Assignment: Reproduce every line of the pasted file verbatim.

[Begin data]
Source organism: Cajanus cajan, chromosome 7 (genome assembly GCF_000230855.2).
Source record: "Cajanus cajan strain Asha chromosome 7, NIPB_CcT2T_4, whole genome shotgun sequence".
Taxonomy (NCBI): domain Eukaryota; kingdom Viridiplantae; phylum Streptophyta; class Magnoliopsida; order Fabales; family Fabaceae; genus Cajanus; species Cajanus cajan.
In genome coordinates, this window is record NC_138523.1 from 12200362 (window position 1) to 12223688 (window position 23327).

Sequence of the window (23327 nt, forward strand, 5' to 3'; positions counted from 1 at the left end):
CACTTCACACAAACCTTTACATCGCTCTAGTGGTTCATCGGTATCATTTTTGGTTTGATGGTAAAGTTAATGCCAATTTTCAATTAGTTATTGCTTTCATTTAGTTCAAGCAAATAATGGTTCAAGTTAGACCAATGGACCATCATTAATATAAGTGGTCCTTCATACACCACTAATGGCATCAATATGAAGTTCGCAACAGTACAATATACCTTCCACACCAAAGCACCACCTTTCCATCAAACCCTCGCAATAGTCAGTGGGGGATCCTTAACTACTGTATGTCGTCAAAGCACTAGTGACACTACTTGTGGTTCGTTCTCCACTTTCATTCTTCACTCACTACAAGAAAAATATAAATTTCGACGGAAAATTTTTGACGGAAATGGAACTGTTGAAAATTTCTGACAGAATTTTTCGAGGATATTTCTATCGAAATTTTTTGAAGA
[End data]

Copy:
Source organism: Cajanus cajan, chromosome 7 (genome assembly GCF_000230855.2).
Source record: "Cajanus cajan strain Asha chromosome 7, NIPB_CcT2T_4, whole genome shotgun sequence".
Taxonomy (NCBI): domain Eukaryota; kingdom Viridiplantae; phylum Streptophyta; class Magnoliopsida; order Fabales; family Fabaceae; genus Cajanus; species Cajanus cajan.
In genome coordinates, this window is record NC_138523.1 from 12200362 (window position 1) to 12223688 (window position 23327).

Sequence of the window (23327 nt, forward strand, 5' to 3'; positions counted from 1 at the left end):
CACTTCACACAAACCTTTACATCGCTCTAGTGGTTCATCGGTATCATTTTTGGTTTGATGGTAAAGTTAATGCCAATTTTCAATTAGTTATTGCTTTCATTTAGTTCAAGCAAATAATGGTTCAAGTTAGACCAATGGACCATCATTAATATAAGTGGTCCTTCATACACCACTAATGGCATCAATATGAAGTTCGCAACAGTACAATATACCTTCCACACCAAAGCACCACCTTTCCATCAAACCCTCGCAATAGTCAGTGGGGGATCCTTAACTACTGTATGTCGTCAAAGCACTAGTGACACTACTTGTGGTTCGTTCTCCACTTTCATTCTTCACTCACTACAAGAAAAATATAAATTTCGACGGAAAATTTTTGACGGAAATGGAACTGTTGAAAATTTCTGACAGAATTTTTCGAGGATATTTCTATCGAAATTTTTTGAAGA